A large percentage of riders with dropper posts are also running 1x10 or 1x11 drivetrains. That means that there are thousands of front shifters lying around doing nothing, and there is an empty spot on the handlebar next to the left brake lever on each of these 1x bikes. With these video you'll learn how to take that useless old front Shimano or SRAM shifter in your parts bin and turn it into an awesome dropper post switch for free!

Of course this will void your shifter's warranty, so after you make this mod, do us a favor and don't try to warranty it when you either do it wrong or decide you don't want it anymore!

Shimano Shifters

Before you dive in, make sure that your dropper post will work with this type of switch. You need a post that is made to have the cable head installed in the switch, rather than in the post. Examples of compatible posts are the Kind Shock LEV and the 2nd generation Kind Shock LEV Integra with this style of cable attachment assembly at the bottom, and all versions of the Specialized Command Post.

Here’s a Shimano Saint M810 shifter that we’ve already modified. We’ve removed the pawl responsible for preventing cable that has been reeled into the shifter from being let out again without pressing the cable release button on the shifter. Whichever model of Shimano shifter that you are modifying, you need to locate and remove the pawl responsible for this process. In the case of this Saint shifter it required grinding off the head of the rivet holding the pawl in, but your shifter may be different.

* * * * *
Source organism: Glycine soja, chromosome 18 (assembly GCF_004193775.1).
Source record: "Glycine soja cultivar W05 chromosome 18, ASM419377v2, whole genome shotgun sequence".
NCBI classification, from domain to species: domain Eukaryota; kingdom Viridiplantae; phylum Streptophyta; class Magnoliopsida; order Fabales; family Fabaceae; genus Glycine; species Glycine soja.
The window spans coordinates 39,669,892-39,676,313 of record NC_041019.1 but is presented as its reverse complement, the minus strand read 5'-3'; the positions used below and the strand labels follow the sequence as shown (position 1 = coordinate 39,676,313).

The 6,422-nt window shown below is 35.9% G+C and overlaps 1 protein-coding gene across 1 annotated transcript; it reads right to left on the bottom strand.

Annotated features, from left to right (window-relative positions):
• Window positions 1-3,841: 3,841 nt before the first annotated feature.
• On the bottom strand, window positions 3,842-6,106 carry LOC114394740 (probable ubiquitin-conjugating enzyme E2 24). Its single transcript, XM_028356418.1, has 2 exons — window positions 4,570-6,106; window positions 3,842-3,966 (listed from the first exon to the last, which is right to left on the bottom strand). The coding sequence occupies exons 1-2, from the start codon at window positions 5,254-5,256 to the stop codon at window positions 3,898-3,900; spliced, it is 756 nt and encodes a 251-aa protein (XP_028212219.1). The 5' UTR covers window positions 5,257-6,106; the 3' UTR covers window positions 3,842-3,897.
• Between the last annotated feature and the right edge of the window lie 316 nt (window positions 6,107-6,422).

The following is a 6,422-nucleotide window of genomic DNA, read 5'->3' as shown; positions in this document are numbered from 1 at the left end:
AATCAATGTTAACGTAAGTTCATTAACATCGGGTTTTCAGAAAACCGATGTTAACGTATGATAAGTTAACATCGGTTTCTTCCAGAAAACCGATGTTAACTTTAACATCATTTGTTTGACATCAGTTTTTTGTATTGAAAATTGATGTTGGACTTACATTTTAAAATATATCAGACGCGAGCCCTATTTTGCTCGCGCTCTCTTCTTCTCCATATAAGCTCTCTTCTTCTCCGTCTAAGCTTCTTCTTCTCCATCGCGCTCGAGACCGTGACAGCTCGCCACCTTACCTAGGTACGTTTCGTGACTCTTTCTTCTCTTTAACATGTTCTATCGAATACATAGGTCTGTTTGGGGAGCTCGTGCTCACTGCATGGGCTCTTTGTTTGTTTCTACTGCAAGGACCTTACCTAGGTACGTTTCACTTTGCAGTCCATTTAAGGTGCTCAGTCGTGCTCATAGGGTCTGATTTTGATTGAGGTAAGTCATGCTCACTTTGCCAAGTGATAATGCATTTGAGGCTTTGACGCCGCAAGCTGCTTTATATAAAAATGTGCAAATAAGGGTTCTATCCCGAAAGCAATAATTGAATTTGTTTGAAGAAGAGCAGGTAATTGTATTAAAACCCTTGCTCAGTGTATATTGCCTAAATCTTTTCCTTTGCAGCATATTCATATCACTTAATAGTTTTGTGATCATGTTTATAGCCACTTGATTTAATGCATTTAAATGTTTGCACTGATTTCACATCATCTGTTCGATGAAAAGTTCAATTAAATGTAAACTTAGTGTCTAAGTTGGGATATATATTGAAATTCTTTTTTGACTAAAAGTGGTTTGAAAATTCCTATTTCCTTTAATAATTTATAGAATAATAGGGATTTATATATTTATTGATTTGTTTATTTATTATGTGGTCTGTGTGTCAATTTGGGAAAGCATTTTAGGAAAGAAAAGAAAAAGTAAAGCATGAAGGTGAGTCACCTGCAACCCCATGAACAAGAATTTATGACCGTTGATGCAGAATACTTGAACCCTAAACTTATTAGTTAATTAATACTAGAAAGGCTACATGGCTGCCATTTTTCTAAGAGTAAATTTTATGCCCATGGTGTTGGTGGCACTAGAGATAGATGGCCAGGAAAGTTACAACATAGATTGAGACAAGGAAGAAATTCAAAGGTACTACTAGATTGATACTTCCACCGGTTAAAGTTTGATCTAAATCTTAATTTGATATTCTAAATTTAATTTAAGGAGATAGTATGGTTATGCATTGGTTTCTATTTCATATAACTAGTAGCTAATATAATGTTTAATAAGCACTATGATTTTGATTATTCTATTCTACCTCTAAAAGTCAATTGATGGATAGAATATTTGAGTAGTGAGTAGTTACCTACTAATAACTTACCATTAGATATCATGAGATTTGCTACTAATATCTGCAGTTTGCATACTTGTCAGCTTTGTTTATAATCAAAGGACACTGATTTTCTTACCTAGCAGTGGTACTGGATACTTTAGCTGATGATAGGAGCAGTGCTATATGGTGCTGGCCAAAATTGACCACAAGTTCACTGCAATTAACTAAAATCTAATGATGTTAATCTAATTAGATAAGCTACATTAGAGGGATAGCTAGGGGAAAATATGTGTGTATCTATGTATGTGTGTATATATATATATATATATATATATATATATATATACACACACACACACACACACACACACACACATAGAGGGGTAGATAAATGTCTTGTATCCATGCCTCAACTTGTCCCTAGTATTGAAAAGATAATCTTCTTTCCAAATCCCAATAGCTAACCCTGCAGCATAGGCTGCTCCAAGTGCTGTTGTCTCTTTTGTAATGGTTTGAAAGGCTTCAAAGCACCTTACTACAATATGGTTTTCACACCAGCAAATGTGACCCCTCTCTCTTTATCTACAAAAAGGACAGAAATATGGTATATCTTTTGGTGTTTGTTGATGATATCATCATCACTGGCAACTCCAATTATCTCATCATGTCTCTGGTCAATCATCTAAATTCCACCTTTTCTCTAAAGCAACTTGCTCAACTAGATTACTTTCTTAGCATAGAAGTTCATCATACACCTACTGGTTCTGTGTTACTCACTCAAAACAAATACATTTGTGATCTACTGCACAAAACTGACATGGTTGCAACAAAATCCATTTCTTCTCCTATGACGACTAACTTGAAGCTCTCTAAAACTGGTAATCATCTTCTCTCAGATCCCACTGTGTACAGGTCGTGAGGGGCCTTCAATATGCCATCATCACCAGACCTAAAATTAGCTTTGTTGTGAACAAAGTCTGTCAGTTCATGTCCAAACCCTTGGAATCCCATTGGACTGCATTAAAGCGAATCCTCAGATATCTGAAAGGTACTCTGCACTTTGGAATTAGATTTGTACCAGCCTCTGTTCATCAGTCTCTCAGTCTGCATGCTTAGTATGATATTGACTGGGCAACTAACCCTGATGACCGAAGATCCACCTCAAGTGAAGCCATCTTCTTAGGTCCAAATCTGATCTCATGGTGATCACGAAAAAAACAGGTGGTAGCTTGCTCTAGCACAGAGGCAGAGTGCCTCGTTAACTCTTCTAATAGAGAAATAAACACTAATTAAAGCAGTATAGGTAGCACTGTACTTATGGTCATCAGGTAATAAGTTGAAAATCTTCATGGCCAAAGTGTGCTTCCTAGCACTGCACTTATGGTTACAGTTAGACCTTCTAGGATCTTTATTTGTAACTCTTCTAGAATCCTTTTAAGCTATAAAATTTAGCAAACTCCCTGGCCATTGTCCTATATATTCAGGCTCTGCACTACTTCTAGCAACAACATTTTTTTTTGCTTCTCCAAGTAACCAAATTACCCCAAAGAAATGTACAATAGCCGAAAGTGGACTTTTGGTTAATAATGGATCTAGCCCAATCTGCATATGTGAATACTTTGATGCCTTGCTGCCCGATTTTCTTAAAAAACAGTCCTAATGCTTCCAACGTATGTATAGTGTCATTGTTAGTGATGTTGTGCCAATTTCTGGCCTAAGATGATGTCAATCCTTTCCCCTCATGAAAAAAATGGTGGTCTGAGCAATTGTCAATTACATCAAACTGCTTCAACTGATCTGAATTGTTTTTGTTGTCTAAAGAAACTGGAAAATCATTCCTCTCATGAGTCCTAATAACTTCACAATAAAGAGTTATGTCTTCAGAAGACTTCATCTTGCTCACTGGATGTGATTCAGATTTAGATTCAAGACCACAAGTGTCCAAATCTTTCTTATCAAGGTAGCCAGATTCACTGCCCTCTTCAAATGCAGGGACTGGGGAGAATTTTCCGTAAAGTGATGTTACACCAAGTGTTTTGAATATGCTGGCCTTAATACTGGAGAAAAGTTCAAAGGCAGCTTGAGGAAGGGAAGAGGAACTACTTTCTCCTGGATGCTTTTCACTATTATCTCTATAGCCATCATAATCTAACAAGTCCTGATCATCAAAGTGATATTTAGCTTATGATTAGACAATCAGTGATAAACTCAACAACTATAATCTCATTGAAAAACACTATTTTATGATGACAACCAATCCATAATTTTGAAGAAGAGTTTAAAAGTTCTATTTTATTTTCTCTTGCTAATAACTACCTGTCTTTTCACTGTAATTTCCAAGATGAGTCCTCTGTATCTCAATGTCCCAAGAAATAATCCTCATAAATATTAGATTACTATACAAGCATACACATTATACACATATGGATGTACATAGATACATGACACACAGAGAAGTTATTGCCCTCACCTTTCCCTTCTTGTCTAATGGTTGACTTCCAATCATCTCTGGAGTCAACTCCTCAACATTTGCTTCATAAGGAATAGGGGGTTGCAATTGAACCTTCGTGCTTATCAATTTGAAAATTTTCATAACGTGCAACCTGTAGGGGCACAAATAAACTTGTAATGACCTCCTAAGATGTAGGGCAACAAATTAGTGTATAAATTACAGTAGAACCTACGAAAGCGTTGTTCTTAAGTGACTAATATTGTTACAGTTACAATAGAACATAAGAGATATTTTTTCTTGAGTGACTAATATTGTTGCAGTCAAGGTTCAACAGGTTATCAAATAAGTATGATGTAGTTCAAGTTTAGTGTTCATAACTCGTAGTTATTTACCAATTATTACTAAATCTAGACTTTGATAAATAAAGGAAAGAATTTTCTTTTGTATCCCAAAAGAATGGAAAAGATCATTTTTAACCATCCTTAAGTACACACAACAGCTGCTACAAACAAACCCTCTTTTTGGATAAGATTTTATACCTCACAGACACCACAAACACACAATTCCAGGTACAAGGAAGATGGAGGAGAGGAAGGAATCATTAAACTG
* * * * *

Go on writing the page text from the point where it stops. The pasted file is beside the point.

Take this Shimano XT M780 front shifter for example. With this shifter you’ll need to first remove the gear indicator or upper shifter cover along with the cable port plug and barrel adjuster. Then remove the screws on the underside of the shifter. For a non I-spec version like this one, we have to remove the handlebar clamp as well before the shifter’s upper cover can be removed. Now remove the plastic plate that guides the gear indicator. Even if your shifter did not come with a gear indicator installed, this part will be inside the shifter. We now have access to the shifter’s internals.

The pawl that needs to be eliminated is right here. It is held in place by a clip that can be removed with a modified flathead screwdriver. Be careful not to lose this clip as you are removing it. Pry up the upper steel plate on the shifter mechanism and then use a pick tool to push the spring and pawl up and off of their pivot. Keep in mind that the barrel adjuster is held by this plate and can fall out while prying the plate up. If that happens, don’t worry, it’s easy to reinstall.